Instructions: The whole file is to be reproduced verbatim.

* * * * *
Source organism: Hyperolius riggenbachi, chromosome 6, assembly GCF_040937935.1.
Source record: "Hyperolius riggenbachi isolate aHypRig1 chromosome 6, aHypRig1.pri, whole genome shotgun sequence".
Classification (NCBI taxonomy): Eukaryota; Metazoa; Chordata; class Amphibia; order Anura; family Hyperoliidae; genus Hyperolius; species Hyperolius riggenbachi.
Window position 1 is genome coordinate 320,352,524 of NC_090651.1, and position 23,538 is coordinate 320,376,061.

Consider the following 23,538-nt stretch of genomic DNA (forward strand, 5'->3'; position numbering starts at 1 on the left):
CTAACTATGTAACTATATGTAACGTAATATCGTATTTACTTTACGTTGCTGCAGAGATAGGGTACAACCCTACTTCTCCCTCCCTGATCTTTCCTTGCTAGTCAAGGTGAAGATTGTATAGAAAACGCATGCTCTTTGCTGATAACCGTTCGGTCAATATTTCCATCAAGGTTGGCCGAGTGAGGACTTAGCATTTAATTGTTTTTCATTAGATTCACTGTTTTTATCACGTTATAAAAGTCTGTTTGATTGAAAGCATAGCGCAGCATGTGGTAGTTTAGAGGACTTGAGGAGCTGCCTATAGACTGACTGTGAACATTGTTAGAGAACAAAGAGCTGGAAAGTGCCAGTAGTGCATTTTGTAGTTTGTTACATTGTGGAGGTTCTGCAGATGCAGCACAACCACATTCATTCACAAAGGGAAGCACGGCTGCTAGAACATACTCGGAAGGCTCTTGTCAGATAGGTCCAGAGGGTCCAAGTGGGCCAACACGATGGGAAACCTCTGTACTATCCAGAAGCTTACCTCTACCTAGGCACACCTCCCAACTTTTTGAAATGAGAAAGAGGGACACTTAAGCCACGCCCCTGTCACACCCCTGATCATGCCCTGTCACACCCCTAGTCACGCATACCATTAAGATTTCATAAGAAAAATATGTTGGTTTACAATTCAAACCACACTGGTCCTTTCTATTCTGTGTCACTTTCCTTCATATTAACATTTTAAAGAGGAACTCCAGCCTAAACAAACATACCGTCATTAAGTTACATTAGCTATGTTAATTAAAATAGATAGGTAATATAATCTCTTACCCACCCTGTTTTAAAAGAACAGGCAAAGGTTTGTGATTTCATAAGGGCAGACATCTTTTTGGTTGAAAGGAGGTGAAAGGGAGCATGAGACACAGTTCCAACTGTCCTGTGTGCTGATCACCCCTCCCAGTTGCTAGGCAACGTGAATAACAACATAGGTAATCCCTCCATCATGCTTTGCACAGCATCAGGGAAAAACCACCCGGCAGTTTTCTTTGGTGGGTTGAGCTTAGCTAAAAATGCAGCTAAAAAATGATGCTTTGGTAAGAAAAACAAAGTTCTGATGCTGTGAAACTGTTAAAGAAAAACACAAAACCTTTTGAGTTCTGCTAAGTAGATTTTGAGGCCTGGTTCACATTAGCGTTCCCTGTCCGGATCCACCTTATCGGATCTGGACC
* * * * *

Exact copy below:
Source organism: Hyperolius riggenbachi, chromosome 6, assembly GCF_040937935.1.
Source record: "Hyperolius riggenbachi isolate aHypRig1 chromosome 6, aHypRig1.pri, whole genome shotgun sequence".
Classification (NCBI taxonomy): Eukaryota; Metazoa; Chordata; class Amphibia; order Anura; family Hyperoliidae; genus Hyperolius; species Hyperolius riggenbachi.
Window position 1 is genome coordinate 320,352,524 of NC_090651.1, and position 23,538 is coordinate 320,376,061.

Consider the following 23,538-nt stretch of genomic DNA (forward strand, 5'->3'; position numbering starts at 1 on the left):
CTAACTATGTAACTATATGTAACGTAATATCGTATTTACTTTACGTTGCTGCAGAGATAGGGTACAACCCTACTTCTCCCTCCCTGATCTTTCCTTGCTAGTCAAGGTGAAGATTGTATAGAAAACGCATGCTCTTTGCTGATAACCGTTCGGTCAATATTTCCATCAAGGTTGGCCGAGTGAGGACTTAGCATTTAATTGTTTTTCATTAGATTCACTGTTTTTATCACGTTATAAAAGTCTGTTTGATTGAAAGCATAGCGCAGCATGTGGTAGTTTAGAGGACTTGAGGAGCTGCCTATAGACTGACTGTGAACATTGTTAGAGAACAAAGAGCTGGAAAGTGCCAGTAGTGCATTTTGTAGTTTGTTACATTGTGGAGGTTCTGCAGATGCAGCACAACCACATTCATTCACAAAGGGAAGCACGGCTGCTAGAACATACTCGGAAGGCTCTTGTCAGATAGGTCCAGAGGGTCCAAGTGGGCCAACACGATGGGAAACCTCTGTACTATCCAGAAGCTTACCTCTACCTAGGCACACCTCCCAACTTTTTGAAATGAGAAAGAGGGACACTTAAGCCACGCCCCTGTCACACCCCTGATCATGCCCTGTCACACCCCTAGTCACGCATACCATTAAGATTTCATAAGAAAAATATGTTGGTTTACAATTCAAACCACACTGGTCCTTTCTATTCTGTGTCACTTTCCTTCATATTAACATTTTAAAGAGGAACTCCAGCCTAAACAAACATACCGTCATTAAGTTACATTAGCTATGTTAATTAAAATAGATAGGTAATATAATCTCTTACCCACCCTGTTTTAAAAGAACAGGCAAAGGTTTGTGATTTCATAAGGGCAGACATCTTTTTGGTTGAAAGGAGGTGAAAGGGAGCATGAGACACAGTTCCAACTGTCCTGTGTGCTGATCACCCCTCCCAGTTGCTAGGCAACGTGAATAACAACATAGGTAATCCCTCCATCATGCTTTGCACAGCATCAGGGAAAAACCACCCGGCAGTTTTCTTTGGTGGGTTGAGCTTAGCTAAAAATGCAGCTAAAAAATGATGCTTTGGTAAGAAAAACAAAGTTCTGATGCTGTGAAACTGTTAAAGAAAAACACAAAACCTTTTGAGTTCTGCTAAGTAGATTTTGAGGCCTGGTTCACATTAGCGTTCCCTGTCCGGATCCACCTTATCGGATCTGGACC